Days after graduating from business school at Stanford University in 2014, Gayatri Datar set off for Rwanda to pursue an unorthodox goal: to rid the world of dirt floors, which can make people sick.
“There are bugs all over the place. Termites. Jiggers. Worms,” she explains. “Babies don’t have diapers, so kids poop and pee on the floors. They’re hard to clean. They don’t look good. People hate them.” Yet more than one billion people live on dirt because they can’t afford anything better.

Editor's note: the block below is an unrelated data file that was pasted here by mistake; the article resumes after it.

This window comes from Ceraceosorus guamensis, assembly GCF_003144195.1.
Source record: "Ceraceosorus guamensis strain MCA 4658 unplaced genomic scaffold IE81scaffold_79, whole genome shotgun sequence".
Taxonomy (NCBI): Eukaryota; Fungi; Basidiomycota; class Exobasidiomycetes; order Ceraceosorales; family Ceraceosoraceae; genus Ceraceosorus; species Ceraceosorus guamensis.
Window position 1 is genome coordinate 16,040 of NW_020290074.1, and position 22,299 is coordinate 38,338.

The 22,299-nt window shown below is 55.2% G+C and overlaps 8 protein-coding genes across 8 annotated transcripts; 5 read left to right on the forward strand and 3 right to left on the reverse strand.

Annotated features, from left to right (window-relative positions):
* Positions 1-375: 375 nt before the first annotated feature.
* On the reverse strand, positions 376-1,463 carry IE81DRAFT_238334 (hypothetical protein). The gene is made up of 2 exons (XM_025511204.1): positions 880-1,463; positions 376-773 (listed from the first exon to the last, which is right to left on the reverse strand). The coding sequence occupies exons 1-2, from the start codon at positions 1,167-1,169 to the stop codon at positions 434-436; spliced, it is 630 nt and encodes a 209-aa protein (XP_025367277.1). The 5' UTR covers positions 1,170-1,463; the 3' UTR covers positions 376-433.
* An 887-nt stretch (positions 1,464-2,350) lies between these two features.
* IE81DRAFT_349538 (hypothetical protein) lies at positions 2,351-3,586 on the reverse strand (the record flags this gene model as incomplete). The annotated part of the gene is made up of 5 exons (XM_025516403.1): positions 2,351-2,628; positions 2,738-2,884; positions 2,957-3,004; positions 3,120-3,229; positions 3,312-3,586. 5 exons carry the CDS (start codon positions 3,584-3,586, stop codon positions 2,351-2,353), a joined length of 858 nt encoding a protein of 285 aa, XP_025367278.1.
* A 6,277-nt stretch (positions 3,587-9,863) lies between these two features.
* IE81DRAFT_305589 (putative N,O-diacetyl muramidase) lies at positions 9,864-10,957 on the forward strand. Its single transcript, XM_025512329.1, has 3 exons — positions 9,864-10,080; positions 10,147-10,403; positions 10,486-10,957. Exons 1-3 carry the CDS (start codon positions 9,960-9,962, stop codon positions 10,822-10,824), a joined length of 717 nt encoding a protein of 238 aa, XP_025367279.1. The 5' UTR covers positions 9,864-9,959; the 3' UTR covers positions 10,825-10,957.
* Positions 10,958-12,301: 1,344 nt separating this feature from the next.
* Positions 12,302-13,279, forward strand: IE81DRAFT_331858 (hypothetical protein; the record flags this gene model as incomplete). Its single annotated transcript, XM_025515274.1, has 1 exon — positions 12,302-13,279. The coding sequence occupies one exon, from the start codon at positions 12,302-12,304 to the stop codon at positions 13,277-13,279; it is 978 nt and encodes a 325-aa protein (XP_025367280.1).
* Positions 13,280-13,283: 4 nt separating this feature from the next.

Datar’s start-up nonprofit, EarthEnable, sells an earthen floor made of locally sourced clay, pebbles, and sand, sealed with a proprietary eco-friendly varnish. It costs about $70 per home, far less than concrete.